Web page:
Re: English eth (was: Love Those Double Vowels)
|From:||Muke Tever <alrivera@...>|
|Date:||Thursday, November 8, 2001, 15:14|
From: "John Cowan" <jcowan@...>
> Generally speaking, the default realization of //T// in English
> is /T/, and you get /D/ only in three circumstances:
> 1) Intervocalically in native words;
> 2) Finally in native words that used to end in /@/, generally
> shown by a silent "e" in the orthography;
> 3) Initially in closed-class words.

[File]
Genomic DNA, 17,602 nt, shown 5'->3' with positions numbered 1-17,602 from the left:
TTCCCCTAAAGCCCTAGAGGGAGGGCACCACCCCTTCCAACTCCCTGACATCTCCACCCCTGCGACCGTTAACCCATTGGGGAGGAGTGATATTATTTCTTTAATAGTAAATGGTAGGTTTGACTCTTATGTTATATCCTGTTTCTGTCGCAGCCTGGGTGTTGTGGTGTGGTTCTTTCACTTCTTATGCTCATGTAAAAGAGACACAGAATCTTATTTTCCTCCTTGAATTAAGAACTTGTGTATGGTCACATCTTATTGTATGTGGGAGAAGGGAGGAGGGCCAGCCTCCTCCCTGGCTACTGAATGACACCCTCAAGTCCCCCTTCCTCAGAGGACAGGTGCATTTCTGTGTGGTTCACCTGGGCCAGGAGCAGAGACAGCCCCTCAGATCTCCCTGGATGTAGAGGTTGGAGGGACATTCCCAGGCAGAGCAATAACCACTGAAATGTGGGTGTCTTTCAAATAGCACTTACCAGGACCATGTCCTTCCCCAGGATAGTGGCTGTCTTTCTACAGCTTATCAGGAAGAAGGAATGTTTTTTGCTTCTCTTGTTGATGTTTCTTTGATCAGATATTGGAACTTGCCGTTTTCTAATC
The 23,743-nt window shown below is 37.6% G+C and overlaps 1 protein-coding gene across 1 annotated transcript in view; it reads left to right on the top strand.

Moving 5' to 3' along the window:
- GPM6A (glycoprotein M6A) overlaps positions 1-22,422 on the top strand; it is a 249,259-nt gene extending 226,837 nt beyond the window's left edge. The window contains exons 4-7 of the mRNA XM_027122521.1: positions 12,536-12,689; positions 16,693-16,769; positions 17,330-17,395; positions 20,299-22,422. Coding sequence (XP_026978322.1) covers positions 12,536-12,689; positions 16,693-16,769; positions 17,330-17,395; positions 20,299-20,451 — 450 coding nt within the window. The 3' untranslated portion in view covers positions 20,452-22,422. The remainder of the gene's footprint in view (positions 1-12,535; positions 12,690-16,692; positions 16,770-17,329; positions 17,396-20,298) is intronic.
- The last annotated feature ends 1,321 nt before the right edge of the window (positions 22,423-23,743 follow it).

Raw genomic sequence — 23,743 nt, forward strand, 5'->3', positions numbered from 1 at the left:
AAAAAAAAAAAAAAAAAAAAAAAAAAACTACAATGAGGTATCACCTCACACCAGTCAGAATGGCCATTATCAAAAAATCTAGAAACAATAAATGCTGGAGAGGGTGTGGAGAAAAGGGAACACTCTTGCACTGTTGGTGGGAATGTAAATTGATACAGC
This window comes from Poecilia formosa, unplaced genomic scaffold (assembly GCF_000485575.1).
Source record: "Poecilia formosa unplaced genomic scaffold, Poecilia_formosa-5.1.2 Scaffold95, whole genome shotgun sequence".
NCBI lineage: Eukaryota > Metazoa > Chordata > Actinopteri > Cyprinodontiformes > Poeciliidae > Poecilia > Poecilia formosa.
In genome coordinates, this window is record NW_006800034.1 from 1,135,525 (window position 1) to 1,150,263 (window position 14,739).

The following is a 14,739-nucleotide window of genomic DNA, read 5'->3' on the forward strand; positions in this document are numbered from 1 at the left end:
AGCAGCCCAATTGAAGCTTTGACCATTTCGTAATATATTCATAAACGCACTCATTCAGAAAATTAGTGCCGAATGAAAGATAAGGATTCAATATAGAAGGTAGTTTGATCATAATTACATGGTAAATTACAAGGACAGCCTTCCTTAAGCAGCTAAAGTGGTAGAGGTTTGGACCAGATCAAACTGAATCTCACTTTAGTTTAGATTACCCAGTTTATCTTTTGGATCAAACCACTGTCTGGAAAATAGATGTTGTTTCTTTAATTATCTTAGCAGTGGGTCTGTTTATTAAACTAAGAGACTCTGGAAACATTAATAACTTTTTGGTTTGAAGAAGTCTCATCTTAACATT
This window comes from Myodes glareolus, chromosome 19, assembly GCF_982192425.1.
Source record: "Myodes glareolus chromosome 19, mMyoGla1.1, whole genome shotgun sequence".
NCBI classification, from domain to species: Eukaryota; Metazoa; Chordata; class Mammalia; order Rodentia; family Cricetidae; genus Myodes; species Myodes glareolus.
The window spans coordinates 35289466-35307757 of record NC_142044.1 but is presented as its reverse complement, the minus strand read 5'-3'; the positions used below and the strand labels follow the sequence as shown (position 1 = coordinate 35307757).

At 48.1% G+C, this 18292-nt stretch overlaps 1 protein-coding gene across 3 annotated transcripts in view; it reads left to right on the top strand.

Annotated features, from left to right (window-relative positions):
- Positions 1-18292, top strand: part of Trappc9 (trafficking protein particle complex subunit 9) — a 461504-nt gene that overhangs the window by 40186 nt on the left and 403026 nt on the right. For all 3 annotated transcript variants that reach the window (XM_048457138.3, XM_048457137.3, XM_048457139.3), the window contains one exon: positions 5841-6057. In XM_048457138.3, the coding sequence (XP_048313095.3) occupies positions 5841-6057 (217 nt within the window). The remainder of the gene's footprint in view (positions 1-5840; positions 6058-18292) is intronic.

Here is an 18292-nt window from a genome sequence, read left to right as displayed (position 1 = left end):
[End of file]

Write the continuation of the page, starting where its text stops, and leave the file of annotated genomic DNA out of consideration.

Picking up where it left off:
> So "ether" has /T/ because it is a borrowing, whereas "either" is
> native; "then" is closed-class, but "thin" is open-class;
> ditto for "thy"/"thigh".
What about the borrowed words that end in [IDm=], like rhythm, logarithm,
> In general, no newly introduced word contains /D/; I find that
> my wife, who can say "soothe" /suD/ quite perfectly, always
> pronounces "Gwynedd" with /T/.
I can probably support that... when I first read JRRT's LOTR I read "mathom" as
["m&Tm=], although I discovered later that the dictionary says it should rhyme